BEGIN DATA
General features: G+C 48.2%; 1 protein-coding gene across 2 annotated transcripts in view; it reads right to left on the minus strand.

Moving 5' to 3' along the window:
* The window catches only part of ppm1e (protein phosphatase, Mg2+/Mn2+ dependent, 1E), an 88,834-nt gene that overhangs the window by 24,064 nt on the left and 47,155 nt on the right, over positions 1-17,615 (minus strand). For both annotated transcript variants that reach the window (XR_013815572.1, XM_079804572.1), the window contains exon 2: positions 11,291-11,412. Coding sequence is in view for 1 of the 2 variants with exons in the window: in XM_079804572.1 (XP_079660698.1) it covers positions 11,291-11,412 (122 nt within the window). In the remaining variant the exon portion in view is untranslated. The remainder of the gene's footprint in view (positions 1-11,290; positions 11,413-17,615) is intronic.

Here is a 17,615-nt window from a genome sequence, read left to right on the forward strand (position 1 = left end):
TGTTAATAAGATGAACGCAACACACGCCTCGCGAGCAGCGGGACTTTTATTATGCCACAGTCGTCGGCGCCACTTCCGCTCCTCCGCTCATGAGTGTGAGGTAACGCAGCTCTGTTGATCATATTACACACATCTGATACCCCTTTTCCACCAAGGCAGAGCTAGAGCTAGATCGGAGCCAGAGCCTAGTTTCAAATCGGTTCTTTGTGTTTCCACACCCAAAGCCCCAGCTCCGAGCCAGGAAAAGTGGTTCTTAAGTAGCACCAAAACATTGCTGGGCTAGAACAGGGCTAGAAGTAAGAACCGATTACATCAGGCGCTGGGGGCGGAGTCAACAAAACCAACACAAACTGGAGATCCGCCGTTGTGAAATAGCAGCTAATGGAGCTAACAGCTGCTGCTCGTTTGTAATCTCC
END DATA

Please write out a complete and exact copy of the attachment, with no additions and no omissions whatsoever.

General features: G+C 48.2%; 1 protein-coding gene across 2 annotated transcripts in view; it reads right to left on the minus strand.

Moving 5' to 3' along the window:
* The window catches only part of ppm1e (protein phosphatase, Mg2+/Mn2+ dependent, 1E), an 88,834-nt gene that overhangs the window by 24,064 nt on the left and 47,155 nt on the right, over positions 1-17,615 (minus strand). For both annotated transcript variants that reach the window (XR_013815572.1, XM_079804572.1), the window contains exon 2: positions 11,291-11,412. Coding sequence is in view for 1 of the 2 variants with exons in the window: in XM_079804572.1 (XP_079660698.1) it covers positions 11,291-11,412 (122 nt within the window). In the remaining variant the exon portion in view is untranslated. The remainder of the gene's footprint in view (positions 1-11,290; positions 11,413-17,615) is intronic.

Here is a 17,615-nt window from a genome sequence, read left to right on the forward strand (position 1 = left end):
TGTTAATAAGATGAACGCAACACACGCCTCGCGAGCAGCGGGACTTTTATTATGCCACAGTCGTCGGCGCCACTTCCGCTCCTCCGCTCATGAGTGTGAGGTAACGCAGCTCTGTTGATCATATTACACACATCTGATACCCCTTTTCCACCAAGGCAGAGCTAGAGCTAGATCGGAGCCAGAGCCTAGTTTCAAATCGGTTCTTTGTGTTTCCACACCCAAAGCCCCAGCTCCGAGCCAGGAAAAGTGGTTCTTAAGTAGCACCAAAACATTGCTGGGCTAGAACAGGGCTAGAAGTAAGAACCGATTACATCAGGCGCTGGGGGCGGAGTCAACAAAACCAACACAAACTGGAGATCCGCCGTTGTGAAATAGCAGCTAATGGAGCTAACAGCTGCTGCTCGTTTGTAATCTCC